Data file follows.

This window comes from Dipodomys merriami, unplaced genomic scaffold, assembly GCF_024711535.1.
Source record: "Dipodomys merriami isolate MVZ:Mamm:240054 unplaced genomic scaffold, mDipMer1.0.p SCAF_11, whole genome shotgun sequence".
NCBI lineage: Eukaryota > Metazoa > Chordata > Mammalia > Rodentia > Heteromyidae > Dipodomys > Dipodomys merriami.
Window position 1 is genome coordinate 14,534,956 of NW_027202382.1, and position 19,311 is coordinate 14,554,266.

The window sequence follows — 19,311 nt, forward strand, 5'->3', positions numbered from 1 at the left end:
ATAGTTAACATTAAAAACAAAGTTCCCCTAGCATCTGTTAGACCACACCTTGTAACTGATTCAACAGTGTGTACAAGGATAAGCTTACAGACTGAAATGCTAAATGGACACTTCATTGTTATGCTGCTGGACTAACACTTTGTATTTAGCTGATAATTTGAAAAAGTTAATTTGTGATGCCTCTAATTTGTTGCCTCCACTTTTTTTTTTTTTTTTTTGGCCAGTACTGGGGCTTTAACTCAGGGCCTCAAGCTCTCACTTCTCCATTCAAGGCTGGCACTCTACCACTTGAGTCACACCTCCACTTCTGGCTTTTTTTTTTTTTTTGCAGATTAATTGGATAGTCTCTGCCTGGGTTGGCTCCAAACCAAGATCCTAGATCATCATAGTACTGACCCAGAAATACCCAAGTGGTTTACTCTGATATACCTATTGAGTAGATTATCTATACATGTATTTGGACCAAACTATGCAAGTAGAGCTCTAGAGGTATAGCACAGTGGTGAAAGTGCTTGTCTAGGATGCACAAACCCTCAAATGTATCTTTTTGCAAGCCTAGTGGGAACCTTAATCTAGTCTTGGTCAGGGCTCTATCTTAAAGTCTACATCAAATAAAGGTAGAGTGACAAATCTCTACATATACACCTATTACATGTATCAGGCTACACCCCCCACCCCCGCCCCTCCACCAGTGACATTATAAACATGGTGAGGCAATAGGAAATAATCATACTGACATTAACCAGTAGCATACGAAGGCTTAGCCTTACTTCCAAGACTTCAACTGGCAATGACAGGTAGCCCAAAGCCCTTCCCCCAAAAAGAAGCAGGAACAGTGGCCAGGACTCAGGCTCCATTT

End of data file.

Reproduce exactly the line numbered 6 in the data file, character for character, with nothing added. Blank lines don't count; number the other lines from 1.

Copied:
ATAGTTAACATTAAAAACAAAGTTCCCCTAGCATCTGTTAGACCACACCTTGTAACTGATTCAACAGTGTGTACAAGGATAAGCTTACAGACTGAAATGCTAAATGGACACTTCATTGTTATGCTGCTGGACTAACACTTTGTATTTAGCTGATAATTTGAAAAAGTTAATTTGTGATGCCTCTAATTTGTTGCCTCCACTTTTTTTTTTTTTTTTTTGGCCAGTACTGGGGCTTTAACTCAGGGCCTCAAGCTCTCACTTCTCCATTCAAGGCTGGCACTCTACCACTTGAGTCACACCTCCACTTCTGGCTTTTTTTTTTTTTTTGCAGATTAATTGGATAGTCTCTGCCTGGGTTGGCTCCAAACCAAGATCCTAGATCATCATAGTACTGACCCAGAAATACCCAAGTGGTTTACTCTGATATACCTATTGAGTAGATTATCTATACATGTATTTGGACCAAACTATGCAAGTAGAGCTCTAGAGGTATAGCACAGTGGTGAAAGTGCTTGTCTAGGATGCACAAACCCTCAAATGTATCTTTTTGCAAGCCTAGTGGGAACCTTAATCTAGTCTTGGTCAGGGCTCTATCTTAAAGTCTACATCAAATAAAGGTAGAGTGACAAATCTCTACATATACACCTATTACATGTATCAGGCTACACCCCCCACCCCCGCCCCTCCACCAGTGACATTATAAACATGGTGAGGCAATAGGAAATAATCATACTGACATTAACCAGTAGCATACGAAGGCTTAGCCTTACTTCCAAGACTTCAACTGGCAATGACAGGTAGCCCAAAGCCCTTCCCCCAAAAAGAAGCAGGAACAGTGGCCAGGACTCAGGCTCCATTT